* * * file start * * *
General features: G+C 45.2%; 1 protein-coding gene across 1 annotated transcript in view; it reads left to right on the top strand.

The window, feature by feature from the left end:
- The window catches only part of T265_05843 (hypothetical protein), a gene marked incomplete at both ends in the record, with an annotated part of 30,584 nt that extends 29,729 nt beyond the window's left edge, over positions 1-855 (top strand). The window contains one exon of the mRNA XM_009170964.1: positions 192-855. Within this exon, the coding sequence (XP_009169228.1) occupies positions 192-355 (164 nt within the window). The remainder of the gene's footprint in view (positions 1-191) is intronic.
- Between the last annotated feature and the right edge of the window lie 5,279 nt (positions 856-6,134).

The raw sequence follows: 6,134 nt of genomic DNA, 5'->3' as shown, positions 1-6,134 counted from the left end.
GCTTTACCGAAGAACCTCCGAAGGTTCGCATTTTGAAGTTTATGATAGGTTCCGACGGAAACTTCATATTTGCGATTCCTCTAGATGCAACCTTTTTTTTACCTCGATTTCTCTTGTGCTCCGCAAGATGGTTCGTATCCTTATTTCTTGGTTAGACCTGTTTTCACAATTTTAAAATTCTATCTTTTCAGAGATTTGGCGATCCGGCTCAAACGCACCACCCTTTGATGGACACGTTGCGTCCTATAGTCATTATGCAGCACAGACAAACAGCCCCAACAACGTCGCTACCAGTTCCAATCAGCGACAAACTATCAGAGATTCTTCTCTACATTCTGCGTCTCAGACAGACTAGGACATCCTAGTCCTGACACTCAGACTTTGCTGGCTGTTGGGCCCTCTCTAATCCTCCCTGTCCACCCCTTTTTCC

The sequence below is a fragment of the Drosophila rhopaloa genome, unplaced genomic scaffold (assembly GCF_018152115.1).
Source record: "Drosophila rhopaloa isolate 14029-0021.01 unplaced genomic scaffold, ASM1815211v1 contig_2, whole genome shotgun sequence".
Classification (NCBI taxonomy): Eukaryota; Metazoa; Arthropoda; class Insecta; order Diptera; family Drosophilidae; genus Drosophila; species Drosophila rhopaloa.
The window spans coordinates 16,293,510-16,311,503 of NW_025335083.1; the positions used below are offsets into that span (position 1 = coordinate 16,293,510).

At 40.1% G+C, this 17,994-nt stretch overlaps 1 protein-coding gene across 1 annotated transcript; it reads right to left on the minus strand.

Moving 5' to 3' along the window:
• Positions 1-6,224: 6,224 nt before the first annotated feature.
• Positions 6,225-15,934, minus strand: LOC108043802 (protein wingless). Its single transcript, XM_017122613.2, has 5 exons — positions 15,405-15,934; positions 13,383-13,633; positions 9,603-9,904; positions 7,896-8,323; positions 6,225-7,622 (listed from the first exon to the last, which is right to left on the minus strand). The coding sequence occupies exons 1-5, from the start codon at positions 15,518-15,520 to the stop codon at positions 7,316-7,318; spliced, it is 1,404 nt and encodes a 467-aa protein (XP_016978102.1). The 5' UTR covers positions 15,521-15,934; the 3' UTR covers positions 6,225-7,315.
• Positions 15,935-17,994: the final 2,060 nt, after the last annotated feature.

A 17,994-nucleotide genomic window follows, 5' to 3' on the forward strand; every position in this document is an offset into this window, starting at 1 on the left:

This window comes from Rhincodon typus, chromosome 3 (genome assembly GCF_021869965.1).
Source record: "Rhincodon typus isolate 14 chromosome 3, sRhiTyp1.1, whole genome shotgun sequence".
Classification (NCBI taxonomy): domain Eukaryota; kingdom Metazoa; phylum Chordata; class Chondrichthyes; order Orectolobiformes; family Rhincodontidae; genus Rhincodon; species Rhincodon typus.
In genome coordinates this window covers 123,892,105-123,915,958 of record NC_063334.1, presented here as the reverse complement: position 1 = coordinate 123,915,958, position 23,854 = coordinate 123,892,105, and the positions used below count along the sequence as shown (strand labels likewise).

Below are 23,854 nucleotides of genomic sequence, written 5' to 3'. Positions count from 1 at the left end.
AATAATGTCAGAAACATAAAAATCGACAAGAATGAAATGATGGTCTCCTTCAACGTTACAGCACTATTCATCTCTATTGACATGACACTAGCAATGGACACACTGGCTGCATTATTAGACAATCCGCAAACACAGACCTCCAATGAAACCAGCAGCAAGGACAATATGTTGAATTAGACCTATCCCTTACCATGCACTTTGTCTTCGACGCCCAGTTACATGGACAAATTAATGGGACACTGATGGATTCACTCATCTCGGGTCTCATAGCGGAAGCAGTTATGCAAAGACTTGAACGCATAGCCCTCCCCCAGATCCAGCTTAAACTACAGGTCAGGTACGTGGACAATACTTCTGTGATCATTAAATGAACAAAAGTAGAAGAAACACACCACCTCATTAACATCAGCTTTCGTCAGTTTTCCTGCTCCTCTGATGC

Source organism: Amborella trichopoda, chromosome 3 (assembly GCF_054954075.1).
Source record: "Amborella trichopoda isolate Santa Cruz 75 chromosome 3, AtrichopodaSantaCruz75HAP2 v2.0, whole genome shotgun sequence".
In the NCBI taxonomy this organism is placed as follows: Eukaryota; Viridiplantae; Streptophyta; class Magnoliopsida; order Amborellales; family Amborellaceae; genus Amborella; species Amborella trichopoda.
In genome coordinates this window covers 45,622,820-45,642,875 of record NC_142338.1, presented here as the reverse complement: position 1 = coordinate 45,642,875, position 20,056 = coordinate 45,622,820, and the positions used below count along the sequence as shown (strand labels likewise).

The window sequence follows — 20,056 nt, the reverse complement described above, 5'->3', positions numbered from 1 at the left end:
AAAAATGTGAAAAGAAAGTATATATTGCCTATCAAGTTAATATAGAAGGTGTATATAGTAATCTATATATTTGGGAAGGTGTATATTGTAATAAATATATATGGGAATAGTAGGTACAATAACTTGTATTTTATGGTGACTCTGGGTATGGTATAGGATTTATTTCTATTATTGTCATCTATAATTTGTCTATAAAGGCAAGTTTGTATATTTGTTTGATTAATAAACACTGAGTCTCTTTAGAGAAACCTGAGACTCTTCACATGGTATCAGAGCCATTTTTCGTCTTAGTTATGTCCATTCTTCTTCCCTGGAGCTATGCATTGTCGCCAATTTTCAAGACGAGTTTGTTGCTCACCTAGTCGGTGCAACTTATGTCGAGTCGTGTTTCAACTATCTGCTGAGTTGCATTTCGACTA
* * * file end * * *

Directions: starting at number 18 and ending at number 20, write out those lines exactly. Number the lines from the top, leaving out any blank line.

Source record: "Rhincodon typus isolate 14 chromosome 3, sRhiTyp1.1, whole genome shotgun sequence".
Classification (NCBI taxonomy): domain Eukaryota; kingdom Metazoa; phylum Chordata; class Chondrichthyes; order Orectolobiformes; family Rhincodontidae; genus Rhincodon; species Rhincodon typus.
In genome coordinates this window covers 123,892,105-123,915,958 of record NC_063334.1, presented here as the reverse complement: position 1 = coordinate 123,915,958, position 23,854 = coordinate 123,892,105, and the positions used below count along the sequence as shown (strand labels likewise).